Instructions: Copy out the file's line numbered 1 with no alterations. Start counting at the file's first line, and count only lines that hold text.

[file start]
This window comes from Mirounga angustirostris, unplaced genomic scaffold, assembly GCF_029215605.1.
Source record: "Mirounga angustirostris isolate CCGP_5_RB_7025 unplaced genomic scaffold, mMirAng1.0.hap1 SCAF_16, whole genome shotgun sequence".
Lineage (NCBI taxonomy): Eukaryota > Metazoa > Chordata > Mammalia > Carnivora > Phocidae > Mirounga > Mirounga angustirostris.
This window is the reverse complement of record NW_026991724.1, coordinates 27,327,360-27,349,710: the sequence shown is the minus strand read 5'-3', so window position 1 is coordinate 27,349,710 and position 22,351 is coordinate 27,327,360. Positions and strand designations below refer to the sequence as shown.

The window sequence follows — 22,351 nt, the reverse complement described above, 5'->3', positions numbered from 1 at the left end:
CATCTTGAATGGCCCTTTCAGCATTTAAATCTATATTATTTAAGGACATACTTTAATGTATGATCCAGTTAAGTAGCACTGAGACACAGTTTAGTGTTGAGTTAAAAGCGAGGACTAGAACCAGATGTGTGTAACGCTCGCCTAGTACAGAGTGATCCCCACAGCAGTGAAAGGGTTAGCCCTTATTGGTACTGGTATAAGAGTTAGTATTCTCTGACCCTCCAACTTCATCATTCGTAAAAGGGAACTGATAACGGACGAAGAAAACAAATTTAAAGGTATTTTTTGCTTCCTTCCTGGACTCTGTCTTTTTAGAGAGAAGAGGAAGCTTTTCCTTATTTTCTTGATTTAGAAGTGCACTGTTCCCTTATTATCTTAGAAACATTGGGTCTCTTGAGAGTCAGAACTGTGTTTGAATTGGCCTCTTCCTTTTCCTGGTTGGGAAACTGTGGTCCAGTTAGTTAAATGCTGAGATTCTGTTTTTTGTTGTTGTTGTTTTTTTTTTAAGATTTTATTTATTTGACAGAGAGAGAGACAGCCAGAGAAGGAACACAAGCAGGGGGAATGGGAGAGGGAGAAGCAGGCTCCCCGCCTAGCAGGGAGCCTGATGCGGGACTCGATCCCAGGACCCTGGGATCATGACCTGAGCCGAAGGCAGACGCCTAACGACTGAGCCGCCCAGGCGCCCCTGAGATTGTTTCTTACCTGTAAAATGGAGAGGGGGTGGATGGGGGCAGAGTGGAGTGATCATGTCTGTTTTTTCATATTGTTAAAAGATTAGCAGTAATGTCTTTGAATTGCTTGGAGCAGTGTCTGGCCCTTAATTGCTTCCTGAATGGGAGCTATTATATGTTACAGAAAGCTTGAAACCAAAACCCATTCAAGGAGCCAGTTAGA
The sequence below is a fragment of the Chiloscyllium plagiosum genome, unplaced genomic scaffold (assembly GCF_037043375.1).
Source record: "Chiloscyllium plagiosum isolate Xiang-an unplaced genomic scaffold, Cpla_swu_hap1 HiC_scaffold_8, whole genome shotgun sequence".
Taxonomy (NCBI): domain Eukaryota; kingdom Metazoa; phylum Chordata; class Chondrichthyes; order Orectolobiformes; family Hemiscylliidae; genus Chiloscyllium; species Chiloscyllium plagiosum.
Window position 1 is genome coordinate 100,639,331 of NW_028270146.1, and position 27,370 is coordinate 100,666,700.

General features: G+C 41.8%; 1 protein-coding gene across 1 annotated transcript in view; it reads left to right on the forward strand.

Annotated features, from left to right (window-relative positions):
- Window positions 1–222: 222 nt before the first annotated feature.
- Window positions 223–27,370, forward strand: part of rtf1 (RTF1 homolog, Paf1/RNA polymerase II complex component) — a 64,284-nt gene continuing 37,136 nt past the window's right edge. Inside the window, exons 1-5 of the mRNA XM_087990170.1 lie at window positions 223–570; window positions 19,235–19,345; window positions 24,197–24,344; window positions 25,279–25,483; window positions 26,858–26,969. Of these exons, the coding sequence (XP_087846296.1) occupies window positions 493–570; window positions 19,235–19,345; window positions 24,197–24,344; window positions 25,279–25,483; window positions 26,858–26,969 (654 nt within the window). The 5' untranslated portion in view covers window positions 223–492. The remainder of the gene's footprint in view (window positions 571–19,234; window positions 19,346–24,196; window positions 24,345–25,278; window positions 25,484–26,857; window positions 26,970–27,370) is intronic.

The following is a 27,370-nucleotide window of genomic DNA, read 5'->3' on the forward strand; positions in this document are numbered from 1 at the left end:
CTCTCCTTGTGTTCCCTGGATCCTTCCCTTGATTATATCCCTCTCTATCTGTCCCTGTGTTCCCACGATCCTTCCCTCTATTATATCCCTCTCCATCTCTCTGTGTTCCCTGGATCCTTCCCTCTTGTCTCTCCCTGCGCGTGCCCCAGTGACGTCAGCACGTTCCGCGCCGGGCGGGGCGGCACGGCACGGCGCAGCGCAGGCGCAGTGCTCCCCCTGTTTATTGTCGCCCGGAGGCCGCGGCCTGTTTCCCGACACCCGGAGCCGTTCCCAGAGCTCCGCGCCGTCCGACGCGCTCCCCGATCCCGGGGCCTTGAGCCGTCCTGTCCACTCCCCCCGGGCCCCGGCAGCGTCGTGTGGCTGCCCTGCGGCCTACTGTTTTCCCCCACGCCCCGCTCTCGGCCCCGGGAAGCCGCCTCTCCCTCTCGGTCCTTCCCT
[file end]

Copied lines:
This window comes from Mirounga angustirostris, unplaced genomic scaffold, assembly GCF_029215605.1.